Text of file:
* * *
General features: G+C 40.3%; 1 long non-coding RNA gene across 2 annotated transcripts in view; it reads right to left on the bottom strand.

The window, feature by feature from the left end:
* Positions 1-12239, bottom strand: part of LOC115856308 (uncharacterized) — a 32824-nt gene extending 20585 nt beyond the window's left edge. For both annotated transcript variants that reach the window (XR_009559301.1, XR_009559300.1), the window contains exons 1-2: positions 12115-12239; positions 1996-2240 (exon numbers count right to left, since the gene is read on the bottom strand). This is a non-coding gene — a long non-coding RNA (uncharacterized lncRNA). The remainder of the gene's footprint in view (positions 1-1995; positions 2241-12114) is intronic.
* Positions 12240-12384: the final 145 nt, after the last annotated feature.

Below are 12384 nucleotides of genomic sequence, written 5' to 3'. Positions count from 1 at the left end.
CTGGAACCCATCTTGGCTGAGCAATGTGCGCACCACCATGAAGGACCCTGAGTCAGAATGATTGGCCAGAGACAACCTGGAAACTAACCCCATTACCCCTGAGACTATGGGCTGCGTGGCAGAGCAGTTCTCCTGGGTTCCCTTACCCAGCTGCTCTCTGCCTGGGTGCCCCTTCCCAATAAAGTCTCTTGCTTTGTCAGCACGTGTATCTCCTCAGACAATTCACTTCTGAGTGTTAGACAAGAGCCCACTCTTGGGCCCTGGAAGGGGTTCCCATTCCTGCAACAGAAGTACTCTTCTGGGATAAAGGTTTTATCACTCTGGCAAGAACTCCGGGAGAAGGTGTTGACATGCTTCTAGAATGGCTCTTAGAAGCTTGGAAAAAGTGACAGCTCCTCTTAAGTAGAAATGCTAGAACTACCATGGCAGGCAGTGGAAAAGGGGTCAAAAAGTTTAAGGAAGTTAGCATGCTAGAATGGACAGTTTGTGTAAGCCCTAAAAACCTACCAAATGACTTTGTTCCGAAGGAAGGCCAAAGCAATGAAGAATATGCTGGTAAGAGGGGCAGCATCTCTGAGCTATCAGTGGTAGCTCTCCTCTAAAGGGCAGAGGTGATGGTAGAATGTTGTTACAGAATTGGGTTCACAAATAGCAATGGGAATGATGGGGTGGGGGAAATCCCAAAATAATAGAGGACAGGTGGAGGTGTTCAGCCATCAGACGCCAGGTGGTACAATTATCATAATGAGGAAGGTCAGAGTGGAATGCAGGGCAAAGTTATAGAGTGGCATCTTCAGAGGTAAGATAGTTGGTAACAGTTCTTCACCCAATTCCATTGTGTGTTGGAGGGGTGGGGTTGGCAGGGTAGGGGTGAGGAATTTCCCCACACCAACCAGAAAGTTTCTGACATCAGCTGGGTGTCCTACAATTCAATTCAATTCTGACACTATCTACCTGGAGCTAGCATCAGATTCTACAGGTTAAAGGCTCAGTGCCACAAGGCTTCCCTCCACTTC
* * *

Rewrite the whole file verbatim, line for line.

General features: G+C 40.3%; 1 long non-coding RNA gene across 2 annotated transcripts in view; it reads right to left on the bottom strand.

The window, feature by feature from the left end:
* Positions 1-12239, bottom strand: part of LOC115856308 (uncharacterized) — a 32824-nt gene extending 20585 nt beyond the window's left edge. For both annotated transcript variants that reach the window (XR_009559301.1, XR_009559300.1), the window contains exons 1-2: positions 12115-12239; positions 1996-2240 (exon numbers count right to left, since the gene is read on the bottom strand). This is a non-coding gene — a long non-coding RNA (uncharacterized lncRNA). The remainder of the gene's footprint in view (positions 1-1995; positions 2241-12114) is intronic.
* Positions 12240-12384: the final 145 nt, after the last annotated feature.

Below are 12384 nucleotides of genomic sequence, written 5' to 3'. Positions count from 1 at the left end.
CTGGAACCCATCTTGGCTGAGCAATGTGCGCACCACCATGAAGGACCCTGAGTCAGAATGATTGGCCAGAGACAACCTGGAAACTAACCCCATTACCCCTGAGACTATGGGCTGCGTGGCAGAGCAGTTCTCCTGGGTTCCCTTACCCAGCTGCTCTCTGCCTGGGTGCCCCTTCCCAATAAAGTCTCTTGCTTTGTCAGCACGTGTATCTCCTCAGACAATTCACTTCTGAGTGTTAGACAAGAGCCCACTCTTGGGCCCTGGAAGGGGTTCCCATTCCTGCAACAGAAGTACTCTTCTGGGATAAAGGTTTTATCACTCTGGCAAGAACTCCGGGAGAAGGTGTTGACATGCTTCTAGAATGGCTCTTAGAAGCTTGGAAAAAGTGACAGCTCCTCTTAAGTAGAAATGCTAGAACTACCATGGCAGGCAGTGGAAAAGGGGTCAAAAAGTTTAAGGAAGTTAGCATGCTAGAATGGACAGTTTGTGTAAGCCCTAAAAACCTACCAAATGACTTTGTTCCGAAGGAAGGCCAAAGCAATGAAGAATATGCTGGTAAGAGGGGCAGCATCTCTGAGCTATCAGTGGTAGCTCTCCTCTAAAGGGCAGAGGTGATGGTAGAATGTTGTTACAGAATTGGGTTCACAAATAGCAATGGGAATGATGGGGTGGGGGAAATCCCAAAATAATAGAGGACAGGTGGAGGTGTTCAGCCATCAGACGCCAGGTGGTACAATTATCATAATGAGGAAGGTCAGAGTGGAATGCAGGGCAAAGTTATAGAGTGGCATCTTCAGAGGTAAGATAGTTGGTAACAGTTCTTCACCCAATTCCATTGTGTGTTGGAGGGGTGGGGTTGGCAGGGTAGGGGTGAGGAATTTCCCCACACCAACCAGAAAGTTTCTGACATCAGCTGGGTGTCCTACAATTCAATTCAATTCTGACACTATCTACCTGGAGCTAGCATCAGATTCTACAGGTTAAAGGCTCAGTGCCACAAGGCTTCCCTCCACTTC